EDIT: My answer only deals with the $d \to \infty$ regime.

This question is not too naive (or at least the answer is hard). I am almost sure that for fixed $d$ there is no exact formula. For the limit as $d \to \infty$ I think that one expects that the norm of $\sum_1^n Q_i$ almost surely converges to $2 \sqrt{n-1}$, but I don't know if a proof exists yet (my guess is that everything works the same way as for unitaries, see below).

If one replaces orthogonal by unitaries, the result is known to hold from the very recent work of Collins and Male, see part 3.2 here. Their result is more general and they compute the liming norm of any sum of products of independant random unitaries in term of free probability. In fact the proof uses a simple but clever coupling argument together with the deep work of Haagerup and Thorbjornsen A new application of Random Matrices: Ext(C*_{red}(F_2)) is not a group, where Haagerup and Thorbjornsen prove the corresponding result for gaussian hermitian matrices instead of unitaries.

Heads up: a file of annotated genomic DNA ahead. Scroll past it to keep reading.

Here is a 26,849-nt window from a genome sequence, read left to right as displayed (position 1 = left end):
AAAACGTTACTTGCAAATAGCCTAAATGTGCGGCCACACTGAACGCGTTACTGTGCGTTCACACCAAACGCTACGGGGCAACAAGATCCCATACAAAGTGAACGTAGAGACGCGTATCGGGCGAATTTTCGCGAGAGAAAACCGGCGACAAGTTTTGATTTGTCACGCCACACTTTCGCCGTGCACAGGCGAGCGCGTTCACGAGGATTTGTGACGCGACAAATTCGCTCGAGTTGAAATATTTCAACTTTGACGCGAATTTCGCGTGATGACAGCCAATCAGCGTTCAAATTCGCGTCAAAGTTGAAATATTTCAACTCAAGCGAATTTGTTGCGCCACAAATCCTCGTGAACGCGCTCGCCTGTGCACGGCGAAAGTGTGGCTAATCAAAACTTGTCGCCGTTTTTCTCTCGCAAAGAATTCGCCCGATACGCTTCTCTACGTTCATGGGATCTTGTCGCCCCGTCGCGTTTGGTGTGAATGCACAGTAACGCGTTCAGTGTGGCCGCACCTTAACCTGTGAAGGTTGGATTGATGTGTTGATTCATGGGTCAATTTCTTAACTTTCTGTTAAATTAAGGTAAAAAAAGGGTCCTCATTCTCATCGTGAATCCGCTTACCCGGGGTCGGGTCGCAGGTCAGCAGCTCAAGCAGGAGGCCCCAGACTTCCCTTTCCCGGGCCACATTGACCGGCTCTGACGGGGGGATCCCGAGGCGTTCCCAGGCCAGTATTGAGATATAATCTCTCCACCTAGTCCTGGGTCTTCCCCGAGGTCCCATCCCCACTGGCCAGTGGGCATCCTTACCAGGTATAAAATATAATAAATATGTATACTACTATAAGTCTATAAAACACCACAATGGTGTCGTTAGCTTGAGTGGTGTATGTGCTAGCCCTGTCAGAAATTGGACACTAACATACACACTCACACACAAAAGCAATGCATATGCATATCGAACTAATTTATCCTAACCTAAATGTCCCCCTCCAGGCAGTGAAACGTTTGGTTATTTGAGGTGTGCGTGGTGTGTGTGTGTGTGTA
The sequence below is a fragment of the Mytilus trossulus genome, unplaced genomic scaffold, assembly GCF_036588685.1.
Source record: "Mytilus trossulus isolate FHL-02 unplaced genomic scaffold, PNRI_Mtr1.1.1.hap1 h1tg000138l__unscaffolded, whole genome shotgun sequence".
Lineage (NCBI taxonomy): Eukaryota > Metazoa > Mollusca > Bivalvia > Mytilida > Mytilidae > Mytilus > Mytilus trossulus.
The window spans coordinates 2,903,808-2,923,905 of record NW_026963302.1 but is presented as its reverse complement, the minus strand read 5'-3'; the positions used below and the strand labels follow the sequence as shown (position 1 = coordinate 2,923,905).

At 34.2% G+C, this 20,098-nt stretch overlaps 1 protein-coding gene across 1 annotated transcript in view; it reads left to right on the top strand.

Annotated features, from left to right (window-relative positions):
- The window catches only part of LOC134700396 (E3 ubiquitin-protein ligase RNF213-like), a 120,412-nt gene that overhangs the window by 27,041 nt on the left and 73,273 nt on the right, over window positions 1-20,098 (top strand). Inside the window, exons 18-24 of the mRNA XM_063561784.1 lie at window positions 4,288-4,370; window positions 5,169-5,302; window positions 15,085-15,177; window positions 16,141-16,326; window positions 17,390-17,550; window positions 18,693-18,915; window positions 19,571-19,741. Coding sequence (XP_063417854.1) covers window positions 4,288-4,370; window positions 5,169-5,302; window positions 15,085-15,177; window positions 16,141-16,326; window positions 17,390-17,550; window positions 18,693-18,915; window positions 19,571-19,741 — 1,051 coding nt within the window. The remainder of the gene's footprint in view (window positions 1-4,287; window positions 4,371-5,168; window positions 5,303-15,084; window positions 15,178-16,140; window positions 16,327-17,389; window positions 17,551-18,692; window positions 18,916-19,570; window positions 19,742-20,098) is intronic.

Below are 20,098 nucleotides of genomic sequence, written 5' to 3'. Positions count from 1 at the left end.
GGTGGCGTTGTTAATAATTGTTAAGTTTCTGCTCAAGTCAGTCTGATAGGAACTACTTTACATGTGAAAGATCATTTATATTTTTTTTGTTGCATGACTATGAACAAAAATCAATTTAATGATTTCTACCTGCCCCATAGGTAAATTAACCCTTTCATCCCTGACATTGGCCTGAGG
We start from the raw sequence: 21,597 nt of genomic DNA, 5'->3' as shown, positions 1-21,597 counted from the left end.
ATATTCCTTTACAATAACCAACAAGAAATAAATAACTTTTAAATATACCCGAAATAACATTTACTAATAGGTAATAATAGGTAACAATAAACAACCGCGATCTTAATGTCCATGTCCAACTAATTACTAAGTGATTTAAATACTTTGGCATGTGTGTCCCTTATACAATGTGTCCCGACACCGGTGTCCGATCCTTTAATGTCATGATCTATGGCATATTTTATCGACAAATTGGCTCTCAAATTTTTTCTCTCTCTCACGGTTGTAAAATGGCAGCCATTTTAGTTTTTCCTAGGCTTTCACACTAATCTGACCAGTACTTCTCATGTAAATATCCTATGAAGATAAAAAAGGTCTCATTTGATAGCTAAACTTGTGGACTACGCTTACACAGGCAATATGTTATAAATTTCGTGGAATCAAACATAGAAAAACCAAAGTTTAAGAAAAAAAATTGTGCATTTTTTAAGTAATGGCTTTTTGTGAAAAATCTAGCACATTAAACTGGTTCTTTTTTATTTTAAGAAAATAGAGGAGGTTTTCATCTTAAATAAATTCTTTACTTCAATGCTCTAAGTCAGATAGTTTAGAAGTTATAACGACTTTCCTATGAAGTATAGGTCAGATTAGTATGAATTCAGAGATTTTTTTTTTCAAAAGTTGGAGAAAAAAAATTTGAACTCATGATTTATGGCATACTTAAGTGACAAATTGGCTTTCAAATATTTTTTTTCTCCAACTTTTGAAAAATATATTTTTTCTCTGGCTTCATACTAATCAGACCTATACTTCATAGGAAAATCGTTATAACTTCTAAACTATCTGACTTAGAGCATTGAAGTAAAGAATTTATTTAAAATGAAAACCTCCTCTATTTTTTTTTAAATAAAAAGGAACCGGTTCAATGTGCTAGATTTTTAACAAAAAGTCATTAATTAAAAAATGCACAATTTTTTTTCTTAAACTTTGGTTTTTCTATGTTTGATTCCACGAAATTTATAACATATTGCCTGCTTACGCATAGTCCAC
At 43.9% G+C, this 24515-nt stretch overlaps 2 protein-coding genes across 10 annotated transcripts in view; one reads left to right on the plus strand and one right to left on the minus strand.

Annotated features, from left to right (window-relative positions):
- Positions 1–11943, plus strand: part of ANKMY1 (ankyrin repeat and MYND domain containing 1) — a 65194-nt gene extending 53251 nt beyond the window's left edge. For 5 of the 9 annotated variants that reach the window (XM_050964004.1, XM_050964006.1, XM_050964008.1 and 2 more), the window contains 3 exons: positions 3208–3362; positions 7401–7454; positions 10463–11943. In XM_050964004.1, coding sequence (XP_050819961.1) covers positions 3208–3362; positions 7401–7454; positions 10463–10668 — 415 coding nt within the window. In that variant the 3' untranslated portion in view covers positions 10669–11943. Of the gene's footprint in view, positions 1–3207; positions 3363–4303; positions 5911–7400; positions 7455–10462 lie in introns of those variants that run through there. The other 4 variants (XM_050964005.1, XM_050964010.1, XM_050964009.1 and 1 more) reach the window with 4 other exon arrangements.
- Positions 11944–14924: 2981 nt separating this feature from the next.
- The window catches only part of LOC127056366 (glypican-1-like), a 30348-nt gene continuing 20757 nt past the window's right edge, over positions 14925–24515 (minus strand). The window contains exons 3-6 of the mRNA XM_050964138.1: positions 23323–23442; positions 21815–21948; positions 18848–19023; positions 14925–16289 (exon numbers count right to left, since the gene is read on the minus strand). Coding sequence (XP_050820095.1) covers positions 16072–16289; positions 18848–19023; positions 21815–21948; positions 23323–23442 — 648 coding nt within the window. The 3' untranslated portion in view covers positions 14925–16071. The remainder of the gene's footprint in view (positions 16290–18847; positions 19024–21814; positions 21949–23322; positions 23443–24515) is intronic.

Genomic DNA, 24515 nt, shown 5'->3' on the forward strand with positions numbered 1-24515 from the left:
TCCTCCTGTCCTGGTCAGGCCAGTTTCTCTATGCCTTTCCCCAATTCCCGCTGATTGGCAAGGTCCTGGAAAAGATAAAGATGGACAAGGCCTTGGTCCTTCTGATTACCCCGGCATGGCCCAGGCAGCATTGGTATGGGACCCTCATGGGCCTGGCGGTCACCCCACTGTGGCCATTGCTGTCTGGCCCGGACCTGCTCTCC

The work of H-T has been generalized to random real symmetric matrices by Hanne Schulz, and this implies that the answer to the second question can be computed in finite time (assuming that you take a suitable Gaussian probability measure on the set of skew-symmetric matrices). I can try to do the exact computation if you want.

Second edit: I deleted a remark where I said that the norm of $\sum_1^N e^{S_i}$ is of order $\sqrt n$. This would be true if $E(e^{S_i})$ was $0$, which is not the case as Terry Tao points out in his comments to your question. In fact it is the norm of $\sum (e^{S_i} - E(e^{S_i}))$ which is of order $\sqrt n$.